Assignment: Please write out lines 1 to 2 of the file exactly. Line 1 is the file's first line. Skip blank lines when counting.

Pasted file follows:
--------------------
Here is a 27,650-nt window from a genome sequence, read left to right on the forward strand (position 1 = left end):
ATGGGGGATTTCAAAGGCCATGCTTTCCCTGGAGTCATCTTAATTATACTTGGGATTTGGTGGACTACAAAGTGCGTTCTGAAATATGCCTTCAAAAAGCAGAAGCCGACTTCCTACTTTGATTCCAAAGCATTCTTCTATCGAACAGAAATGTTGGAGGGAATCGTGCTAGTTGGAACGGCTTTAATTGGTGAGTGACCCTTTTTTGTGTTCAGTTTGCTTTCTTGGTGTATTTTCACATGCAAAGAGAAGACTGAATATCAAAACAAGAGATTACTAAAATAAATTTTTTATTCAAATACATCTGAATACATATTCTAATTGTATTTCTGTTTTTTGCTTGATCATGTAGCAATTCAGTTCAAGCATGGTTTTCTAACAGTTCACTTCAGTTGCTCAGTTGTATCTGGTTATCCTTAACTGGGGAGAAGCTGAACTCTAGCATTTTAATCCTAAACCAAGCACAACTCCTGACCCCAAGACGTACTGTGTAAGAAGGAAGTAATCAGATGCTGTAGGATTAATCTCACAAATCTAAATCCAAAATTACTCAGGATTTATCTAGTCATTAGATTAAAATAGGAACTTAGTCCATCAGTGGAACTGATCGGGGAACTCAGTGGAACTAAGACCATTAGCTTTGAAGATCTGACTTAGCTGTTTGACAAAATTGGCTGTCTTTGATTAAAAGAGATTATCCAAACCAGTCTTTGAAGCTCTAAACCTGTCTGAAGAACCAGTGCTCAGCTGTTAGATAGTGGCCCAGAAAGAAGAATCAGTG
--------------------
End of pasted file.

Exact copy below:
Here is a 27,650-nt window from a genome sequence, read left to right on the forward strand (position 1 = left end):
ATGGGGGATTTCAAAGGCCATGCTTTCCCTGGAGTCATCTTAATTATACTTGGGATTTGGTGGACTACAAAGTGCGTTCTGAAATATGCCTTCAAAAAGCAGAAGCCGACTTCCTACTTTGATTCCAAAGCATTCTTCTATCGAACAGAAATGTTGGAGGGAATCGTGCTAGTTGGAACGGCTTTAATTGGTGAGTGACCCTTTTTTGTGTTCAGTTTGCTTTCTTGGTGTATTTTCACATGCAAAGAGAAGACTGAATATCAAAACAAGAGATTACTAAAATAAATTTTTTATTCAAATACATCTGAATACATATTCTAATTGTATTTCTGTTTTTTGCTTGATCATGTAGCAATTCAGTTCAAGCATGGTTTTCTAACAGTTCACTTCAGTTGCTCAGTTGTATCTGGTTATCCTTAACTGGGGAGAAGCTGAACTCTAGCATTTTAATCCTAAACCAAGCACAACTCCTGACCCCAAGACGTACTGTGTAAGAAGGAAGTAATCAGATGCTGTAGGATTAATCTCACAAATCTAAATCCAAAATTACTCAGGATTTATCTAGTCATTAGATTAAAATAGGAACTTAGTCCATCAGTGGAACTGATCGGGGAACTCAGTGGAACTAAGACCATTAGCTTTGAAGATCTGACTTAGCTGTTTGACAAAATTGGCTGTCTTTGATTAAAAGAGATTATCCAAACCAGTCTTTGAAGCTCTAAACCTGTCTGAAGAACCAGTGCTCAGCTGTTAGATAGTGGCCCAGAAAGAAGAATCAGTG